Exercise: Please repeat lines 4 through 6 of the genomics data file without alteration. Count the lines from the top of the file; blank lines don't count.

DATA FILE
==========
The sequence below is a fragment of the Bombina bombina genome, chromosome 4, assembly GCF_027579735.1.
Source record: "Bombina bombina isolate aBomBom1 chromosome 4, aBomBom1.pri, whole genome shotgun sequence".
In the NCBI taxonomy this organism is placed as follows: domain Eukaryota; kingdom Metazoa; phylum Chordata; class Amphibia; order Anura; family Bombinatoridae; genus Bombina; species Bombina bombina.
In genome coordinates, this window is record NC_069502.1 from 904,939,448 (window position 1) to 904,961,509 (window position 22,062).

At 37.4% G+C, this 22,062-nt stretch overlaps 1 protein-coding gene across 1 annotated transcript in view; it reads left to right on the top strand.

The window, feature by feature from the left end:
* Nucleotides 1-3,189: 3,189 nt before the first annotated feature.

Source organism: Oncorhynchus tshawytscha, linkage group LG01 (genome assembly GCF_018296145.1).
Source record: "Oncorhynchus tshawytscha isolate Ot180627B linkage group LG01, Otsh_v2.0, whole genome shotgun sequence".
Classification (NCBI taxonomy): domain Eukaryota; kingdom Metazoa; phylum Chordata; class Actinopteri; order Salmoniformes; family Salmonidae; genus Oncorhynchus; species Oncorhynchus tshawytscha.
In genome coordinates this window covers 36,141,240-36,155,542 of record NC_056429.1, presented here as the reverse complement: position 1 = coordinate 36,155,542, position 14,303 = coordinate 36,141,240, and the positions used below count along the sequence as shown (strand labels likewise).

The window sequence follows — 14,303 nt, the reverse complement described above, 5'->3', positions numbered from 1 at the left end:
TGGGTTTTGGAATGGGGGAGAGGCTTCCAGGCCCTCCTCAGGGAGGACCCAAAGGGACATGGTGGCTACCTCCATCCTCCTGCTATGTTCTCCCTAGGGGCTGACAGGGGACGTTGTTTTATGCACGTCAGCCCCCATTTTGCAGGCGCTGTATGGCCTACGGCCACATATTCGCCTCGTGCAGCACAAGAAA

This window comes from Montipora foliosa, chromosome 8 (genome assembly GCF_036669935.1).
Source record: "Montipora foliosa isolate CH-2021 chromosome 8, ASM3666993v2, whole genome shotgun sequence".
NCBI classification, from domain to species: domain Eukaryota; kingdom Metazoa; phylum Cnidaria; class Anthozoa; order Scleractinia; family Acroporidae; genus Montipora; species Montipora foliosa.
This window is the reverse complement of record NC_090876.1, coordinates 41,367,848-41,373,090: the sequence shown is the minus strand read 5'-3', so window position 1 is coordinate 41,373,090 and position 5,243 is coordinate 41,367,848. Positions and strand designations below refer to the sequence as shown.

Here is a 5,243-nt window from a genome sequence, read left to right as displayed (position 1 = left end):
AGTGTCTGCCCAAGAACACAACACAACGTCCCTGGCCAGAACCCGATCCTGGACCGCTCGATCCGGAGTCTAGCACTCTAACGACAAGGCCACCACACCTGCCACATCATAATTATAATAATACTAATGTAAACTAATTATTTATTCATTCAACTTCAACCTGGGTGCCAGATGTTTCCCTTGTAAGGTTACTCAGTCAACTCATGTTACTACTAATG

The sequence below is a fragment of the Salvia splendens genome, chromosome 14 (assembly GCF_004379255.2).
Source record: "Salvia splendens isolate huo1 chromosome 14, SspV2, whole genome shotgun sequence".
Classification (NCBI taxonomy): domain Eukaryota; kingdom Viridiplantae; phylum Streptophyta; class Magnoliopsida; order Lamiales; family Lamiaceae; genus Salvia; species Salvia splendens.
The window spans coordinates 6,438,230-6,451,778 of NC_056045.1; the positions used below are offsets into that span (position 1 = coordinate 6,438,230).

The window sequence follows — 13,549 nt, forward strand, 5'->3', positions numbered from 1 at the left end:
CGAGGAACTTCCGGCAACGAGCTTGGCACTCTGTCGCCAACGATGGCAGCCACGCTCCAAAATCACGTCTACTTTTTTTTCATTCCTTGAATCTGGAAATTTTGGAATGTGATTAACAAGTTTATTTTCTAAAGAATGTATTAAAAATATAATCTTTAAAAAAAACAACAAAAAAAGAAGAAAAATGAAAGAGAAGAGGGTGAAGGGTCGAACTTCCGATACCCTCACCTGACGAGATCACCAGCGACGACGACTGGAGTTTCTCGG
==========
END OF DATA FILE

In genome coordinates, this window is record NC_069502.1 from 904,939,448 (window position 1) to 904,961,509 (window position 22,062).

At 37.4% G+C, this 22,062-nt stretch overlaps 1 protein-coding gene across 1 annotated transcript in view; it reads left to right on the top strand.

The window, feature by feature from the left end: